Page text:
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Mouse arm - what helps?
Daily use of computers, cell phones and other small electronic devices can lead to extreme one-sided stress on the arms and hands. The joints, muscles and tendons are often strained - the result is a mouse arm. Most of the time, its symptoms hardly start to become noticeable and become increasingly stronger until it finally comes to the so-called RSI syndrome (repetitive strain injection syndrome). RSI syndrome means: "Repetitive strain injury". These are micro-injuries in the muscle tissue, tendons or nerves.
A mouse arm can affect people of all ages. People who suffer from metabolic disorders such as hyperthyroidism or hyperthyroidism or diabetes are more often affected by the RSI syndrome than healthy people. In our technological time, we are often faced with recurring monotonous work processes that can cause symptoms. Employees who work on the computer, such as graphic designers, word processors, office workers, programmers, architectural draftsmen, but also artists such as guitarists and pianists are among the risk groups here.
Typing, clicking, gripping, pressing keys are just a few examples of monotonous movements. These lead to overloads and can end in the RSI syndrome. In addition, there is often an incorrect posture. A workplace that is not ergonomically equipped is one of the main causes of the mouse arm.
The less and less awareness of one's own body and natural warning systems means that pain is suppressed or consciously ignored. As a result, a chronic mouse arm can quickly develop. Our body's warning system can serve as a natural protective function against chronic illnesses or permanent damage.
The one-sided load causes fine tears in the tissue of the tendon attachment. This can sometimes lead to severe pain in the area of the elbow and forearm. The body reacts to these tears and tries to fix them. This is accompanied by tissue changes and embedding, which in turn can cause pain. This process is called medical tendinopathy, a disease of the tendons. If tendinopathy is ignored and remains untreated, the injury can spread, become inflamed, and eventually become chronic, making it a permanent burden.
Other influencing factors
Affected persons who have already healed the tissue tears may still suffer from pain if the impulse is processed when the pain impulses are processed and transmitted to the spinal cord and brain. There can also be an analogous coupling between pain and mouse click in the brain, so that the clicking process alone can trigger pain, even though there is no longer any damage.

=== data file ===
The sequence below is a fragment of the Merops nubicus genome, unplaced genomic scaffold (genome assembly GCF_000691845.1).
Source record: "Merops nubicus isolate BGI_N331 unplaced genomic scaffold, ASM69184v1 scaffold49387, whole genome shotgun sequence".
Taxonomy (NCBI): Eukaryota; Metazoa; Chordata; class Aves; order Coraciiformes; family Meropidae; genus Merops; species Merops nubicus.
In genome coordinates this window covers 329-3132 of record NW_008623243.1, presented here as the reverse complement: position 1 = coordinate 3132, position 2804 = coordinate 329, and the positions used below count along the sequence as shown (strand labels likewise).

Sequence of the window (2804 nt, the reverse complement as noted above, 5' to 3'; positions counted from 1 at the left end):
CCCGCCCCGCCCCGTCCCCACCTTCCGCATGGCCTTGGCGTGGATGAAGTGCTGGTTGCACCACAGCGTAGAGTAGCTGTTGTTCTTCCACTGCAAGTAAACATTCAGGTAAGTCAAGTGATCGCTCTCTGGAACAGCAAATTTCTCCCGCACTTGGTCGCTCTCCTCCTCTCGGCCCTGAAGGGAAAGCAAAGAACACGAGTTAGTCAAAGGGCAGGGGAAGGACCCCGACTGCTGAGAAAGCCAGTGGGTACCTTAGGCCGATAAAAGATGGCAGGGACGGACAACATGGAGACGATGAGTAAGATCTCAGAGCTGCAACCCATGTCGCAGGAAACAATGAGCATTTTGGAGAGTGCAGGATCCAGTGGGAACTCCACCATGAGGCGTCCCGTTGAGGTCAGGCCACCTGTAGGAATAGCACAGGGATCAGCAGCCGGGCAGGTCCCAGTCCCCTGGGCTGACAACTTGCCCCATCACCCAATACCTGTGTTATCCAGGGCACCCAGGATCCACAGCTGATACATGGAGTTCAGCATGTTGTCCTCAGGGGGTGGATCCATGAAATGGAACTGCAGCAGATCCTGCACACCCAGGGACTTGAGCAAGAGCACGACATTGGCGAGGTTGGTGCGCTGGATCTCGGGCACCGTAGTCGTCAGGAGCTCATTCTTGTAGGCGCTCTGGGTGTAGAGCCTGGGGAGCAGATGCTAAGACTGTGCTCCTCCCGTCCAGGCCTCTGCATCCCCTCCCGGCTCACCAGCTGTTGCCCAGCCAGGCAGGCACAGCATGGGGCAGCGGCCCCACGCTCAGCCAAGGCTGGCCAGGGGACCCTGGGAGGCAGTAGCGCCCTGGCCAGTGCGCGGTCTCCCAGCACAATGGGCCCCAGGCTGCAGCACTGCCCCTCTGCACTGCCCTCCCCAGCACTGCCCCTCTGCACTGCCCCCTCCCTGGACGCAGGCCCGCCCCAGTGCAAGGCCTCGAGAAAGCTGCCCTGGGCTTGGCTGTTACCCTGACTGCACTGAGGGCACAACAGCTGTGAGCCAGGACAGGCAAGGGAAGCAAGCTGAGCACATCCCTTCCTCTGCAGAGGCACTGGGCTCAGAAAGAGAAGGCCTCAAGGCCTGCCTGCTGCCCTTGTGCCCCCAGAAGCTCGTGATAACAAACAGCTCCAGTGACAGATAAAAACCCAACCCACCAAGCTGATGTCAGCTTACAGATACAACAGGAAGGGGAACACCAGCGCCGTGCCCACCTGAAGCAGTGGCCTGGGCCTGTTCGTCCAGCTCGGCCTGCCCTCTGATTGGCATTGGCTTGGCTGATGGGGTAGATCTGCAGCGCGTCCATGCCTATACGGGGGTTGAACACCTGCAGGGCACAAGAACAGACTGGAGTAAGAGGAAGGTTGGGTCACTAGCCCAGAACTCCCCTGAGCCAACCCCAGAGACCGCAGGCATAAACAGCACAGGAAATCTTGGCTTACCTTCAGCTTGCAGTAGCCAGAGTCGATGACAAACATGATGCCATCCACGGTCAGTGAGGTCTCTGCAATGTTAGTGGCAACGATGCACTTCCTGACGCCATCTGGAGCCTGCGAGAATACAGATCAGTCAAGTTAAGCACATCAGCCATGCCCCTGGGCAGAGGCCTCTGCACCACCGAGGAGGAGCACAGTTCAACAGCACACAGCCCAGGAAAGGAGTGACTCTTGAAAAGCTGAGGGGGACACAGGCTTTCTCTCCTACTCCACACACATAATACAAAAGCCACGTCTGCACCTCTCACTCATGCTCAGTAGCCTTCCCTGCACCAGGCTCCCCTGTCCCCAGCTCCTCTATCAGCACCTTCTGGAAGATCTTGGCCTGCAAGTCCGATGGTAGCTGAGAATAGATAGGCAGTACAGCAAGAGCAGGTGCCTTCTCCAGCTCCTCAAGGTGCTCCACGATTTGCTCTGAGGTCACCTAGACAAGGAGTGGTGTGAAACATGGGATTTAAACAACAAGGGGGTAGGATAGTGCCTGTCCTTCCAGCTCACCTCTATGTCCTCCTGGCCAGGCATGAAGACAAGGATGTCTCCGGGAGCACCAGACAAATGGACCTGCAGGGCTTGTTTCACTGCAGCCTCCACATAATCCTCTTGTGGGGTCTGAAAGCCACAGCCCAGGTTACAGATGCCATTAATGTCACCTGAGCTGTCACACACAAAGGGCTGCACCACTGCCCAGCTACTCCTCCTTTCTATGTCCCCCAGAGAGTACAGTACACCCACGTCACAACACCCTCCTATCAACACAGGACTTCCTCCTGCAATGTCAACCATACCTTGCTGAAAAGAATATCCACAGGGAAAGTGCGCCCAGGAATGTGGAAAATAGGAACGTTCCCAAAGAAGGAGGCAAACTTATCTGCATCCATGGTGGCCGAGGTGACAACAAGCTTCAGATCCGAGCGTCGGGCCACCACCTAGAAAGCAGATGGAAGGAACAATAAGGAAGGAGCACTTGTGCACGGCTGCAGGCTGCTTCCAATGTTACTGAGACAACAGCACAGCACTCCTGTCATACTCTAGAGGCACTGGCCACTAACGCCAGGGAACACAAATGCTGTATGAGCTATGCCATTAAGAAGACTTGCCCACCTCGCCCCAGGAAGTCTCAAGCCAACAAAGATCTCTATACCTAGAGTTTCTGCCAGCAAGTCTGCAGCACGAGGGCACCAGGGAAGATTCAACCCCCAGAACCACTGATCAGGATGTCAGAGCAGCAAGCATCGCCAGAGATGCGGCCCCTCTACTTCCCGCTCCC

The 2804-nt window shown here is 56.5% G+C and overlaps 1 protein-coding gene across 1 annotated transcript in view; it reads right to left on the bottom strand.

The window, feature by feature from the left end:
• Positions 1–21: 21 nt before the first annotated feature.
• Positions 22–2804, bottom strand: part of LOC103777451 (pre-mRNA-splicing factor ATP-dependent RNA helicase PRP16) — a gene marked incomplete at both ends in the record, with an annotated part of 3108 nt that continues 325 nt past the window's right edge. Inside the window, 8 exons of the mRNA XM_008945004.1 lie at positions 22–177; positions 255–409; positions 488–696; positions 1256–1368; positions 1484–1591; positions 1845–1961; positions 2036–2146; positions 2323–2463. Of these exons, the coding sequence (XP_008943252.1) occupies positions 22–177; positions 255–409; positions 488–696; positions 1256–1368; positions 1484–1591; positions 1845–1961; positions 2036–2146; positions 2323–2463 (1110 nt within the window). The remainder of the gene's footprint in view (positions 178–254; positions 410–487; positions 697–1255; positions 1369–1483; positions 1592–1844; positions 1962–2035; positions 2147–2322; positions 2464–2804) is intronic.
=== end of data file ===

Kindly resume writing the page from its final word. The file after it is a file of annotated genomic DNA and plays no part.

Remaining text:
Stress and mental stress
Stress at work, for example due to time pressure and a high workload, can increase the risk of developing a mouse arm. Other psychological stresses such as a lack of recognition, disregard for the work done or bullying can also contribute to this disease development.
There is no uniform complaint with the mouse arm. The symptoms can occur in various areas such as the wrist, thumb, index finger, hand, elbow, shoulder or in the whole arm. Patients often report a pulling or throbbing pain. Typical symptoms are:
- Muscle cramps,
- Poor coordination in the arm and hand,
- Muscle weakness and weakness,
- the pain increases when the arm is stressed,
- Finger pain,
- Pain in the whole hand or elbow,
- uncomfortable tingling and pricking,
- the symptoms subside when the triggering activity is paused, but quickly resume when the one-sided stress increases again,
- Fall asleep of hands.
A mouse arm is diagnosed based on the patient's medical history (medical history) and a physical examination. The anamnesis interview gives the doctor important clues to correctly classify the complaints. During the physical examination, the affected regions of the body are scanned. It checks whether pain is triggered or aggravated by pressure. The doctor also examines the surrounding joints and muscles for their functionality and strength.
At an advanced stage, nerve conduction velocity (NLG) measurements are often performed. In this way, the RSI syndrome can be distinguished from the carpal tunnel syndrome.